If you are into science fiction like I am, then you probably have read your share of futuristic novels, novels which envision a future, not too far from now where almost all manufacturing is done by robots, leaving only management, programming, and decision making up to human beings. This future may be getting quite a bit closer.
Most who envision a robotic workforce usually imagine hundreds of machines, which are constructed in the likeness of human beings; two arms, a head, and two legs. They then picture these machines chaotically working together to produce whatever items the job calls for. In actuality a robotic workforce likely will not resemble anything remotely like this. What the future robotic manufacturing facility may look like, is probably a lot like that found in today’s high tech facilities. In fact many companies are already using computer controlled machines to produce goods at a fraction of the cost of human labor. Instead of robots in the likeness of people, we will have facilities packed full of sophisticated machines, capable of manufacturing items via several different types of additive and subtractive methods. One machine will be able to print out metal objects, scan them to check for imperfections, and then use a subtractive cutting or milling process to perfect the shape and drill any needed holes into the object.
Does this sound like something that may still be years or even decades away? Well, it’s not! One company based in Rapid City, SD, called FRE™ ‘Flexible Robotic Environments’ has recently unveiled their latest all-in-one robotic manufacturing device, called the VDK6000 Robotic Work Center.
The VDK6000 is likely one of the most sophisticated robotic devices of its kind. Not only is it capable of both additive and subtractive manufacturing, but it works with a 6-axis Aerotech Motion setup over a huge build platform measuring 2 feet by 3 feet in diameter. The machine can be customized, per client, to feature numerous different technologies all in one device. The VDK6000 is capable of several different types of metal 3D printing. Different tool heads can automatically be added to the machine, as needed, to allow for any of the following methods of 3D metal printing:
Dynamic Gas Cold Spray
This is a very technologically advanced process of metal additive manufacturing. In fact, only a few companies, including General Electric are using such a process. How it works, is a supersonic gas jet sprays extremely fine metal powder (1-50 micrometers in size) towards an object. The shear velocity of these particles (Anywhere from 500-1000 meters/second) impacting an object causes the particles to undergo a process called plastic deformation, forcing the particles to adhere. Such technlogy can be used both to manufacture new parts, or recondition and add material to already existing parts.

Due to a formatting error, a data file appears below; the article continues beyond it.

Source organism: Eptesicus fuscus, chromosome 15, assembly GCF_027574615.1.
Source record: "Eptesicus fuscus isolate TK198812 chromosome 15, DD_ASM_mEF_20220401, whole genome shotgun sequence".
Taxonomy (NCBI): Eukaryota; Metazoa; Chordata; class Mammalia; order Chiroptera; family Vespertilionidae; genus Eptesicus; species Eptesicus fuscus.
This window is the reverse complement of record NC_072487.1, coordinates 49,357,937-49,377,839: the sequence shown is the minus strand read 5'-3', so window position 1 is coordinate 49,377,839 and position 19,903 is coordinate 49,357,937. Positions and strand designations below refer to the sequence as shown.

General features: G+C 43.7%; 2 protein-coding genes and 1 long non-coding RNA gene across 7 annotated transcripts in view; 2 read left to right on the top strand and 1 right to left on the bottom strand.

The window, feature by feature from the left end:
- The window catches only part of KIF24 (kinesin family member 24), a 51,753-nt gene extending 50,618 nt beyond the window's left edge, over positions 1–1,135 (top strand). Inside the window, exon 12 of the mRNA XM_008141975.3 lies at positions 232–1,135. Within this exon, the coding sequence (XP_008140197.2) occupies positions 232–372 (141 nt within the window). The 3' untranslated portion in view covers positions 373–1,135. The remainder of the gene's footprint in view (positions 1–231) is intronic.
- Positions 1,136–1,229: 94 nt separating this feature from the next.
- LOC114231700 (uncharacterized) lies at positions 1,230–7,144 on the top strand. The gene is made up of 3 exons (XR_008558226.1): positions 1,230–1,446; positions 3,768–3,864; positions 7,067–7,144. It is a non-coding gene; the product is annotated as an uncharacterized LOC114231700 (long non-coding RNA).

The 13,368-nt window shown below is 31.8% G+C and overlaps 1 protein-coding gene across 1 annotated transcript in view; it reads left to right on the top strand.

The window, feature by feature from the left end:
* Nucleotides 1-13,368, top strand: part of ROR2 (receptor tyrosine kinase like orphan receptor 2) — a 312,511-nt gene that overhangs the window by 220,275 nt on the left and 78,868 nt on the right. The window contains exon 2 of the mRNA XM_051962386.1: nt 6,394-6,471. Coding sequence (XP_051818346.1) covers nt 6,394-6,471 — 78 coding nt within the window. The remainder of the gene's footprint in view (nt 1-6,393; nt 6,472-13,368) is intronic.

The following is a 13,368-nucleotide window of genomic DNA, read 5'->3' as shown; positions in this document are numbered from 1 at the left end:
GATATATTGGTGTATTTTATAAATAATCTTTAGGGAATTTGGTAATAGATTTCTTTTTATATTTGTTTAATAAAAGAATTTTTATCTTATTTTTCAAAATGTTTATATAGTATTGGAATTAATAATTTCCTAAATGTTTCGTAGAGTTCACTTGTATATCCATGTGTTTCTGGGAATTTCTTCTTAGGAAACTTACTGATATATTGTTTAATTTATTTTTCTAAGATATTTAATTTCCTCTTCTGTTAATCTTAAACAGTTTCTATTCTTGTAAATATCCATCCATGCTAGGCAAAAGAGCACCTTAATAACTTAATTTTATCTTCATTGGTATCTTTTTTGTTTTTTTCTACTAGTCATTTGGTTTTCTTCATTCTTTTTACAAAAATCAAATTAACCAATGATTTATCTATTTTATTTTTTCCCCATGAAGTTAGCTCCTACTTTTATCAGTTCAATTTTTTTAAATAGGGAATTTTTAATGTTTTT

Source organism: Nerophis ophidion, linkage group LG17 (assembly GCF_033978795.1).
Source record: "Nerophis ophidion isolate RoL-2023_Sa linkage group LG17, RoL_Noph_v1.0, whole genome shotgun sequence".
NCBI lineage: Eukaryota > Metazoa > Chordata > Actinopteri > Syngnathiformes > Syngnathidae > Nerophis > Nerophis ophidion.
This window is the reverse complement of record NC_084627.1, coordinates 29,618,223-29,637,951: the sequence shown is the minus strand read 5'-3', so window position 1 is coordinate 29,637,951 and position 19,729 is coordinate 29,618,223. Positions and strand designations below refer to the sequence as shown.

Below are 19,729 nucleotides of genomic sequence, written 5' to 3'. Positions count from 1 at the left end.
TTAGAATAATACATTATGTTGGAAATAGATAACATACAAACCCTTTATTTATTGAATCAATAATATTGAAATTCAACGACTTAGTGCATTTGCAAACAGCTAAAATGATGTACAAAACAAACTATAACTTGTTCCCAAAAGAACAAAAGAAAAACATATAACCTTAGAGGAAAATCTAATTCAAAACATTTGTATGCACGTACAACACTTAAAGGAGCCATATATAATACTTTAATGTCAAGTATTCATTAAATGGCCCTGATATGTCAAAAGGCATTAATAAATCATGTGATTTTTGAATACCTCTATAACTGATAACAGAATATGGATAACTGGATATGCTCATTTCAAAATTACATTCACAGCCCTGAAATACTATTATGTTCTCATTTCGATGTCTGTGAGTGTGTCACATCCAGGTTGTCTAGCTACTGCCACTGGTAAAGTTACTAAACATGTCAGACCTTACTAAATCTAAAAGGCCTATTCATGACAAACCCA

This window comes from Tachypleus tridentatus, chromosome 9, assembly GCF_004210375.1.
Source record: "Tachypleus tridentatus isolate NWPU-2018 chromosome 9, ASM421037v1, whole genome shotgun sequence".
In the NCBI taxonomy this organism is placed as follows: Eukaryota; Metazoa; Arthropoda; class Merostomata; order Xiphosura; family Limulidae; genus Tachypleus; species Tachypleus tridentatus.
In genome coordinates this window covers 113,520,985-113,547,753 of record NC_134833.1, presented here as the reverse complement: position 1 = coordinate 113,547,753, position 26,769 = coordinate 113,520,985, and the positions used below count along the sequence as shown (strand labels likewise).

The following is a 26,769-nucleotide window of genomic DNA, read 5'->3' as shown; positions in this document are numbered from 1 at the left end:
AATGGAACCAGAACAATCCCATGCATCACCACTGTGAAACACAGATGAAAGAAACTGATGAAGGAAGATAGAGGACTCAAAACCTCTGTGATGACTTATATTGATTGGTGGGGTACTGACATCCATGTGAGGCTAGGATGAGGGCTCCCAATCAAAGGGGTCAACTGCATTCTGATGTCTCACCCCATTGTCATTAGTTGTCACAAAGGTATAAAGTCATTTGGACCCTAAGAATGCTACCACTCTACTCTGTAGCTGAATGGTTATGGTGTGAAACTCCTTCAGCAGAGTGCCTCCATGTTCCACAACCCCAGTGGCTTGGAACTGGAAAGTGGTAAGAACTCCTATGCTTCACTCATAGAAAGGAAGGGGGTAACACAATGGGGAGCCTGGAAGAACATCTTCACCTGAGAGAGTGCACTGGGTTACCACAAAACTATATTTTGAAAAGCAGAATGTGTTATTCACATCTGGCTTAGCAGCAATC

Laser Additive Manufacturing
This is a process many of us are somewhat familiar with. A laser beam is able to melt metals as they are deposited on a build platform.
Direct Metal Writing
This is a process which utilizes aerosol jetting technology to print low viscosity inks out of metal materials. Typically with this technology, an aerosol stream of deposition material is focused, deposited, and patterned onto a 3D substrate. Such technologies have been used to print antennas for cell phones, as well as electrically conductive circuits, resulting in lighter weight and greener electronics.
If that’s not enough for you, then maybe the fact that the machine is also capable (dependent on the tools a client wants added) of scanning, as well as several types of subtractive manufacturing processes, as listed below:
- Laser Scanning
- Ultasonic Inspection Tool
- Plasma Welding
- Grinding, Polishing, Drilling Mechanism
All this is managed by their MoDusCAM™ path-planning and process definition software.
“It is the only motion path planner and process definition application built directly in SolidWorks,” Patrick Olson, from Flexible Robotic Environment told 3DPrint.com. “Now operators do not have to export a .stp file to any other program. They export the motion path directly from SolidWorks to an HMI/Scada control of the machine. Working directly indie SolidWorks turns the designer into the robotic programmer. We believe this hybrid work center is quite an achievement, especially when we offer additive and subtractive motion path planning all from MoDusCAM™, built directly in SolidWorks. Now the users may stay in the environment they know and utilize all the tools of SolidWorks.”
The full capabilities and specifications of the VDK6000 can be found here. Without a doubt, this is the future of robotic manufacturing. Integrated multi-tooled systems, which can utilize an entire slew of additive and subtractive computerized manufacturing methods could speed up manufacturing, make it safer, greener, and cheaper. Let us know your thoughts on this amazing machine in the VDK6000 forum thread on 3DPB.com. Check out the video below of the VDK6000 in action.